This week saw news of the Microsoft-Nokia deal, more rumblings about net neutrality, and green data centers getting a major spotlight in the mainstream. Beyond those and many other events, technology continues to change the state of the workplace, software-defined power is showing promise for the data center, and results from first-quarter 2014 highlighted some key trends to watch. Here’s a look at some of the newest and most interesting research content published on Gigaom Research.
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Gigaom Research launched the first of a three-part series analyzing the way in which today’s workplaces uses technology to grow. Based on two global surveys of both young workers and the IT professionals who support them, Stowe Boyd’s analysis finds that the gap between the two groups is not so large when it comes to the new mobile and collaboration technologies. In fact for the most preferred means of office collaboration (email, IM, company social network), IT organizations are actually ahead of employee preference in providing support. IT departments also perform well on supporting mobile business applications, which suggests that simply making these technologies available in the workplace is not enough. Companies must focus on encouraging workforce adoption if they are going to harness the promised productivity gains.
With software-defined networking and software-defined storage forming the basis for a new vision of the virtualized data center, the fact remains that somewhere something needs to be plugged. So it may be time to consider power in the same way. Software-defined power, as David Linthicum writes, holds the promise of treating power as a resource that can be dynamically allocated like the rest of the data center. It’s early in the technology’s development but the potential high cost related to outages makes improved power management an interesting proposition for many data center operators.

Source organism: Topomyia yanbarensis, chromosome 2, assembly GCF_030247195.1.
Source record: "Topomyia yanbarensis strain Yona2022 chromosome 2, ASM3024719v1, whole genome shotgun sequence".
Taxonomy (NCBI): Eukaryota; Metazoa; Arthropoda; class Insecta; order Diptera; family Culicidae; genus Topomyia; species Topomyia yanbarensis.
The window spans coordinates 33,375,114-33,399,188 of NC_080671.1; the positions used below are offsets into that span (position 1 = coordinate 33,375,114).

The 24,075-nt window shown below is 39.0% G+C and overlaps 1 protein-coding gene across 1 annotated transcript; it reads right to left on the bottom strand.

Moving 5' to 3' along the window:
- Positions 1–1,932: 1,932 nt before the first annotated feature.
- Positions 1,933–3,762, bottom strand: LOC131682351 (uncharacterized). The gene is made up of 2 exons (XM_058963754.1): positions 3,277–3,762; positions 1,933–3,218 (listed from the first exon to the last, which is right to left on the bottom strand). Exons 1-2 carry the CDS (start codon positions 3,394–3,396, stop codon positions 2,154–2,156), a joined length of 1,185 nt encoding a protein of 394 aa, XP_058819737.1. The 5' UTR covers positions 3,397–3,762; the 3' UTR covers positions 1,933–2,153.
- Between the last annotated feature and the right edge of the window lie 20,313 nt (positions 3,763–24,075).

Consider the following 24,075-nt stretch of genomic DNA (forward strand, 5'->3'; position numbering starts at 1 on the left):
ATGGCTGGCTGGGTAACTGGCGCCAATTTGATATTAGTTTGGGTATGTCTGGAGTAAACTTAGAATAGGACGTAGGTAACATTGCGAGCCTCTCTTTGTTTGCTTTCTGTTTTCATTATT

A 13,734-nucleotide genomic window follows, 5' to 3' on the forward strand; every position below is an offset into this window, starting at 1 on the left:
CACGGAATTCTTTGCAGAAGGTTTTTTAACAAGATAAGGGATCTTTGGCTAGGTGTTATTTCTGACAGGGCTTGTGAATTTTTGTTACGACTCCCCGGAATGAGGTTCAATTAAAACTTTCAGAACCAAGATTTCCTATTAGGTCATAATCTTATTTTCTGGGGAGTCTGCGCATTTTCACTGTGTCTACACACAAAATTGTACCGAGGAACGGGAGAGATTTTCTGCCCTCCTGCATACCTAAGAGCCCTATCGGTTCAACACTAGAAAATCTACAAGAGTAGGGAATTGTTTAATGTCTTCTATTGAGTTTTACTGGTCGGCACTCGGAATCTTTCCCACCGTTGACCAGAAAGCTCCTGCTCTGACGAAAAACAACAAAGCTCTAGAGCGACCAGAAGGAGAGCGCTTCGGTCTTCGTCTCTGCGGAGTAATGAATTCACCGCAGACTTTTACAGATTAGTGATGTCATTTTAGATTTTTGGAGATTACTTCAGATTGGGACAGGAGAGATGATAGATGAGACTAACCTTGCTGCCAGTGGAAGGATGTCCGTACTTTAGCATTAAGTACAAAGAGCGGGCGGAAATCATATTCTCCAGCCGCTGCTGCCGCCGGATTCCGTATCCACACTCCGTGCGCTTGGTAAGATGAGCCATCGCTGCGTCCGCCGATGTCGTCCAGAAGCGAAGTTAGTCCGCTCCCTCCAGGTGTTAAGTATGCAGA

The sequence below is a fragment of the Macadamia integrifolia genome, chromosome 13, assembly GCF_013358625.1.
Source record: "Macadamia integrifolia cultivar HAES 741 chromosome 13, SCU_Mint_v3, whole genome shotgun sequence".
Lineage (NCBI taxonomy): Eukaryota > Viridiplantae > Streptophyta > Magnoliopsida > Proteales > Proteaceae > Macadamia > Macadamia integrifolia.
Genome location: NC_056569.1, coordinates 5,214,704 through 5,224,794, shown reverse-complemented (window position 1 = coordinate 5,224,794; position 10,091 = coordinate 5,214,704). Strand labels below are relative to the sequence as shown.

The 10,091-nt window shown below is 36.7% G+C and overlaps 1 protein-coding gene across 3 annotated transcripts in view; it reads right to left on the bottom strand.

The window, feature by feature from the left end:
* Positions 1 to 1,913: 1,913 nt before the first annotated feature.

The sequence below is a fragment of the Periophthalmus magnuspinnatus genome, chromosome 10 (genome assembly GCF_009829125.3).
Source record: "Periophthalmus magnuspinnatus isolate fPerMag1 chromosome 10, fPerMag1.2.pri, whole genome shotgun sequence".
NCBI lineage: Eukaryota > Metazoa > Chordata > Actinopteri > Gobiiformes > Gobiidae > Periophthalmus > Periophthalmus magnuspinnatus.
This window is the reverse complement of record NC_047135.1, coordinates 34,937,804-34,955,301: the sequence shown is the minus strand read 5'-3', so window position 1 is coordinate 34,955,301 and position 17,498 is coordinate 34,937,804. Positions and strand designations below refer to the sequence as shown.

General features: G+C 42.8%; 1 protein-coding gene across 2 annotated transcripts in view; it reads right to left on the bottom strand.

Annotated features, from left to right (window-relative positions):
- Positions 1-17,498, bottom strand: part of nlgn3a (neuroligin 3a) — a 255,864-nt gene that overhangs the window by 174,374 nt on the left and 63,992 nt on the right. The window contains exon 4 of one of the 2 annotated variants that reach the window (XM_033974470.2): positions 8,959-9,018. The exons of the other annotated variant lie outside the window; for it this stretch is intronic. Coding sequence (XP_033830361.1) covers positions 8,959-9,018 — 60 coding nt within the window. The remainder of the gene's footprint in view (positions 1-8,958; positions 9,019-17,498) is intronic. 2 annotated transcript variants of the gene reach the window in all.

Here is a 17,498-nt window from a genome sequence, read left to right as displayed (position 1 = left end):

In two quarterly wrap-up reports, Gigaom Research looks back at key trends that affected the mobile industry and technology buyers generally over the first quarter. Several key mobile sectors saw major acquisitions and Colin Gibbs assesses the impact of Facebook-WhatsApp on messaging apps, Google-Nest on Internet of things, and VMware-Airwatch on mobile device messaging. Laura Stuart highlights the changes in IT departments, including the automation of traditional IT functions and the shift of responsibilities to nontechnical employees, driven by the increasing consumerization of enterprise technologies.